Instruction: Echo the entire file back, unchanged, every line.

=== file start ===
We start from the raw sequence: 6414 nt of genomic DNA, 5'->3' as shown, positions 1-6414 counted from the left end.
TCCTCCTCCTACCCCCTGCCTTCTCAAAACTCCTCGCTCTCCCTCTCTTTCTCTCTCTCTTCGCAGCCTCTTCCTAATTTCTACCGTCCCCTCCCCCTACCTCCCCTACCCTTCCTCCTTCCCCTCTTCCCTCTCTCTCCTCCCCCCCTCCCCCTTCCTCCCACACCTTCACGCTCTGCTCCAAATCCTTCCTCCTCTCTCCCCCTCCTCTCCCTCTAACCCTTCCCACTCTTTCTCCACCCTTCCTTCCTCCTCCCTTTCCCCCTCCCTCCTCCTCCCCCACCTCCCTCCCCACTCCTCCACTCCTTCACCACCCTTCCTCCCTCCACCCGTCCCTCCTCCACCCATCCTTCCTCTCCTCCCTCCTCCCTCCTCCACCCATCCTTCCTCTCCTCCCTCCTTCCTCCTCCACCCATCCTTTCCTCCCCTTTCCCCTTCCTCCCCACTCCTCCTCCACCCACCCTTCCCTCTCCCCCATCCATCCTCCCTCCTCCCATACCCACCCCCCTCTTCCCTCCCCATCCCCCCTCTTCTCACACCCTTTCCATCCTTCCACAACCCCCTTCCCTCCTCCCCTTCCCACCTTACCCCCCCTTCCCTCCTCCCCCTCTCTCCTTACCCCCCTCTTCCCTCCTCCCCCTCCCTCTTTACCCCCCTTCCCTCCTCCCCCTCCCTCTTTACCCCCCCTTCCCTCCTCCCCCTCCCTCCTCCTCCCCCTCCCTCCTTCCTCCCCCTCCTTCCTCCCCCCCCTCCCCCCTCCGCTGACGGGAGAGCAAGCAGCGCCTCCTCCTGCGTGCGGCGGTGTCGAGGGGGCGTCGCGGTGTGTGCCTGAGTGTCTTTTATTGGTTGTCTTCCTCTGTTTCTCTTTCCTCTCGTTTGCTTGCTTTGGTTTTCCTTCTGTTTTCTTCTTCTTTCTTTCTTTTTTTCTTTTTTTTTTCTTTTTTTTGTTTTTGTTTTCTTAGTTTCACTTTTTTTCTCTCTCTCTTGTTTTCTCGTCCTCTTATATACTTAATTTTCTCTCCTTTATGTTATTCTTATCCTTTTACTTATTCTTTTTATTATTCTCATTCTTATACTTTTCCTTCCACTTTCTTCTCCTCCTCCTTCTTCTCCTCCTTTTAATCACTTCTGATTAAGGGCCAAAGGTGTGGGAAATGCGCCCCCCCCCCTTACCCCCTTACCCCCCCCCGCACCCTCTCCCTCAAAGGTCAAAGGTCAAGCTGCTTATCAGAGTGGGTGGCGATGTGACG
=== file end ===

We start from the raw sequence: 6414 nt of genomic DNA, 5'->3' as shown, positions 1-6414 counted from the left end.
TCCTCCTCCTACCCCCTGCCTTCTCAAAACTCCTCGCTCTCCCTCTCTTTCTCTCTCTCTTCGCAGCCTCTTCCTAATTTCTACCGTCCCCTCCCCCTACCTCCCCTACCCTTCCTCCTTCCCCTCTTCCCTCTCTCTCCTCCCCCCCTCCCCCTTCCTCCCACACCTTCACGCTCTGCTCCAAATCCTTCCTCCTCTCTCCCCCTCCTCTCCCTCTAACCCTTCCCACTCTTTCTCCACCCTTCCTTCCTCCTCCCTTTCCCCCTCCCTCCTCCTCCCCCACCTCCCTCCCCACTCCTCCACTCCTTCACCACCCTTCCTCCCTCCACCCGTCCCTCCTCCACCCATCCTTCCTCTCCTCCCTCCTCCCTCCTCCACCCATCCTTCCTCTCCTCCCTCCTTCCTCCTCCACCCATCCTTTCCTCCCCTTTCCCCTTCCTCCCCACTCCTCCTCCACCCACCCTTCCCTCTCCCCCATCCATCCTCCCTCCTCCCATACCCACCCCCCTCTTCCCTCCCCATCCCCCCTCTTCTCACACCCTTTCCATCCTTCCACAACCCCCTTCCCTCCTCCCCTTCCCACCTTACCCCCCCTTCCCTCCTCCCCCTCTCTCCTTACCCCCCTCTTCCCTCCTCCCCCTCCCTCTTTACCCCCCTTCCCTCCTCCCCCTCCCTCTTTACCCCCCCTTCCCTCCTCCCCCTCCCTCCTCCTCCCCCTCCCTCCTTCCTCCCCCTCCTTCCTCCCCCCCCTCCCCCCTCCGCTGACGGGAGAGCAAGCAGCGCCTCCTCCTGCGTGCGGCGGTGTCGAGGGGGCGTCGCGGTGTGTGCCTGAGTGTCTTTTATTGGTTGTCTTCCTCTGTTTCTCTTTCCTCTCGTTTGCTTGCTTTGGTTTTCCTTCTGTTTTCTTCTTCTTTCTTTCTTTTTTTCTTTTTTTTTTCTTTTTTTTGTTTTTGTTTTCTTAGTTTCACTTTTTTTCTCTCTCTCTTGTTTTCTCGTCCTCTTATATACTTAATTTTCTCTCCTTTATGTTATTCTTATCCTTTTACTTATTCTTTTTATTATTCTCATTCTTATACTTTTCCTTCCACTTTCTTCTCCTCCTCCTTCTTCTCCTCCTTTTAATCACTTCTGATTAAGGGCCAAAGGTGTGGGAAATGCGCCCCCCCCCCTTACCCCCTTACCCCCCCCCGCACCCTCTCCCTCAAAGGTCAAAGGTCAAGCTGCTTATCAGAGTGGGTGGCGATGTGACG